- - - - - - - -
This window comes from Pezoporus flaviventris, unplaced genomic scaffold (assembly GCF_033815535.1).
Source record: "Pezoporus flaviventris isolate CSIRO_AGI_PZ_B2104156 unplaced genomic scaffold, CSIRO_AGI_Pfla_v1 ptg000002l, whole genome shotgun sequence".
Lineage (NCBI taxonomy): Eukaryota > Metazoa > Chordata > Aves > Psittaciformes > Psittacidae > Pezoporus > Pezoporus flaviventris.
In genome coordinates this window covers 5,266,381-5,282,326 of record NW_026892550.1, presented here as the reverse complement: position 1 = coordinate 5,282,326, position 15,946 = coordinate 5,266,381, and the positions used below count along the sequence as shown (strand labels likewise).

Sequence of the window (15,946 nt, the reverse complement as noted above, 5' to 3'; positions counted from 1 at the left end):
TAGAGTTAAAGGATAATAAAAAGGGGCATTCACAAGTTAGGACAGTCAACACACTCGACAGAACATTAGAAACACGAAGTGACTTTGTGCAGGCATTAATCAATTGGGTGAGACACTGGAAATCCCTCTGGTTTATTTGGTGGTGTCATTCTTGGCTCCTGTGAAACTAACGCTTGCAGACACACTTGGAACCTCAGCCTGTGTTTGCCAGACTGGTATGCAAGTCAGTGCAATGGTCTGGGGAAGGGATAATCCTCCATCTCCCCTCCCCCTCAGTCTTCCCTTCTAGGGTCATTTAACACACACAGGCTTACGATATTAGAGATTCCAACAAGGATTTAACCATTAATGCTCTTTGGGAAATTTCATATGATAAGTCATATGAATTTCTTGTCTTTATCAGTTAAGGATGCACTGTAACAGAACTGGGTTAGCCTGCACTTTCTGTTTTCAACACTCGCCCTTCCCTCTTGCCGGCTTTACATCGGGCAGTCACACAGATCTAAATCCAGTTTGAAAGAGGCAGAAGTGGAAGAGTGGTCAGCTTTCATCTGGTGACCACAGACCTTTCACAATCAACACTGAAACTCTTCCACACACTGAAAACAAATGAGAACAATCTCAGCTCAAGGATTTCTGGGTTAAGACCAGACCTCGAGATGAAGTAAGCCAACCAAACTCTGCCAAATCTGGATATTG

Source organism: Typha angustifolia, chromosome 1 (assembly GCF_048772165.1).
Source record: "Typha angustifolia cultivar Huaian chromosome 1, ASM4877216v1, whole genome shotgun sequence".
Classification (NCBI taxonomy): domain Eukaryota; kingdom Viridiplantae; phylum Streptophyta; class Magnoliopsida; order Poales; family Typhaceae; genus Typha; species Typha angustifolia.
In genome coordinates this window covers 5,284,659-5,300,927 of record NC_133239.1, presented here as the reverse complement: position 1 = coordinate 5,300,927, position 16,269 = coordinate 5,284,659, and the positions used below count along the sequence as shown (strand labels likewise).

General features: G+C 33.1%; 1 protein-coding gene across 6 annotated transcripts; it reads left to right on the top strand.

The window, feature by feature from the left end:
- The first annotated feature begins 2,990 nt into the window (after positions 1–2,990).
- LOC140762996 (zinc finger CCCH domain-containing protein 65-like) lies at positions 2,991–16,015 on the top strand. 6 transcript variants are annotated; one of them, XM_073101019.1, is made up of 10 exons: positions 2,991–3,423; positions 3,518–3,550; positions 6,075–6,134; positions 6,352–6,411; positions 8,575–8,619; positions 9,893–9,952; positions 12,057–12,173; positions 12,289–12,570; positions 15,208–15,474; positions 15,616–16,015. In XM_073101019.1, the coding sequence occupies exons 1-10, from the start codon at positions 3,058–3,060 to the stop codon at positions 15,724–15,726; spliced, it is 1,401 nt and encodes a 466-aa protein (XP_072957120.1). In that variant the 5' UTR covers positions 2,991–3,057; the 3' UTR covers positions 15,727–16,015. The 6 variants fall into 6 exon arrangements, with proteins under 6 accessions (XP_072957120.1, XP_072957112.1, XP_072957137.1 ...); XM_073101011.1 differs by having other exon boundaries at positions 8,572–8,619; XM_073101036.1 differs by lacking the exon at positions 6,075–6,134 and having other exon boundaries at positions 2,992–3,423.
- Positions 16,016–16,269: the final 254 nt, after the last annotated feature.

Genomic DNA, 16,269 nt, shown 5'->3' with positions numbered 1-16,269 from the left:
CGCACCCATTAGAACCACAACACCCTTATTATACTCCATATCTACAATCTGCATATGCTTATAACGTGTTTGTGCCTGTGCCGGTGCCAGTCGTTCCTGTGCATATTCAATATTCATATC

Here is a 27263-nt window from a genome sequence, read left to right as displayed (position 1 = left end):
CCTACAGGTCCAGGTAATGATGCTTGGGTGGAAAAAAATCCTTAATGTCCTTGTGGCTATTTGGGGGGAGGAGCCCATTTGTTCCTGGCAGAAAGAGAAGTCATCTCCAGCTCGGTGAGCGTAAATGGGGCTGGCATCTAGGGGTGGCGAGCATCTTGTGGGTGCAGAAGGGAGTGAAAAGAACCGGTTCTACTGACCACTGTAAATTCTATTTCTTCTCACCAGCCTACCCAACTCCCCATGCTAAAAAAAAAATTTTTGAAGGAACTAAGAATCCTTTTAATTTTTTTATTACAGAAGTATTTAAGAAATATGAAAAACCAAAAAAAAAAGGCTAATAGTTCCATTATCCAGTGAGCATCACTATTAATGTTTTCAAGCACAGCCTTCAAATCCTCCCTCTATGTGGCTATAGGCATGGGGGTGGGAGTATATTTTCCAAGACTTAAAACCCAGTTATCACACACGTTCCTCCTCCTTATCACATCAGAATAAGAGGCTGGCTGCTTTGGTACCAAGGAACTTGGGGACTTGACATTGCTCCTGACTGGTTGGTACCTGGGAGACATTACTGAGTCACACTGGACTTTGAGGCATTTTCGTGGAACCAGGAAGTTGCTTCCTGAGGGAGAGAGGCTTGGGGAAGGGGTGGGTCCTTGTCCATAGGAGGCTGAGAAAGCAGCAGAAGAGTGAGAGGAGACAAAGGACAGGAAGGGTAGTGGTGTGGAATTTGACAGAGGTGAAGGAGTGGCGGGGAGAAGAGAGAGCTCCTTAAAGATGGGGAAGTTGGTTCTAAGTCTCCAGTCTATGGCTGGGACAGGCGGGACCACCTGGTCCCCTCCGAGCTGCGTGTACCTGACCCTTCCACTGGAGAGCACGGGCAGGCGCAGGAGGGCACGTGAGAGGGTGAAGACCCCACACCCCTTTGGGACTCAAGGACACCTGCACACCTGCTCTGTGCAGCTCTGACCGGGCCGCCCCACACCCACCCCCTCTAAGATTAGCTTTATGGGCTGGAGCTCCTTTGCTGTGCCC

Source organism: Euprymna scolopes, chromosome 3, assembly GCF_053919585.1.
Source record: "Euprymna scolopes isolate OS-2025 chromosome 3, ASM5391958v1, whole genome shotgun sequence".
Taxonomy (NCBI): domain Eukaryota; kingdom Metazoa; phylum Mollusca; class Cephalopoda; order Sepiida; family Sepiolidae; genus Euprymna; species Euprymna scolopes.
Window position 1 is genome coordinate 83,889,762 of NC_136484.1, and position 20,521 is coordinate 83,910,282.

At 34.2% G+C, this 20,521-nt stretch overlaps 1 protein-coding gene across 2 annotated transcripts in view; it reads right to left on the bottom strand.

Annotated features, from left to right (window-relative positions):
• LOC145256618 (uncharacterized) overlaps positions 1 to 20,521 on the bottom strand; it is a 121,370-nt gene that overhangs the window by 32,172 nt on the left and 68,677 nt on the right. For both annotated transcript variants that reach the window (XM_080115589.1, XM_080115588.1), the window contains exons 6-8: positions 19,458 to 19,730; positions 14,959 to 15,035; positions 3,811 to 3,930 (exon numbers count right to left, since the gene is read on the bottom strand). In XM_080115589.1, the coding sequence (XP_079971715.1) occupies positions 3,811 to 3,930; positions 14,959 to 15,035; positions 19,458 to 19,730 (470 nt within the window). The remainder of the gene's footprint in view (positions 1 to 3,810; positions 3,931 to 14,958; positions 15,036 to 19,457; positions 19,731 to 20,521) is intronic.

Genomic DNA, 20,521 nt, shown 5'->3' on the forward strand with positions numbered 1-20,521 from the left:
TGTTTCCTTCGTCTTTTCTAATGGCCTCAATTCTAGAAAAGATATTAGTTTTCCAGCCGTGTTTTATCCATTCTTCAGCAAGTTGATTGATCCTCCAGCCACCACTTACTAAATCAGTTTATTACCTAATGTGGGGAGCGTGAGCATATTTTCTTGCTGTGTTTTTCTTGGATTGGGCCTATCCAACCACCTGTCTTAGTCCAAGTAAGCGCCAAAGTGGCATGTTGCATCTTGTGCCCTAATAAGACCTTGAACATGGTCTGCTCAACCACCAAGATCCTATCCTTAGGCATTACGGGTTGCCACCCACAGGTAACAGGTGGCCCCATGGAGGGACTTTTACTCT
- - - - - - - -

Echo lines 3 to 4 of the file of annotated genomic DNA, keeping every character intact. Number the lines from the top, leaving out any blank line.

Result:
Lineage (NCBI taxonomy): Eukaryota > Metazoa > Chordata > Aves > Psittaciformes > Psittacidae > Pezoporus > Pezoporus flaviventris.
In genome coordinates this window covers 5,266,381-5,282,326 of record NW_026892550.1, presented here as the reverse complement: position 1 = coordinate 5,282,326, position 15,946 = coordinate 5,266,381, and the positions used below count along the sequence as shown (strand labels likewise).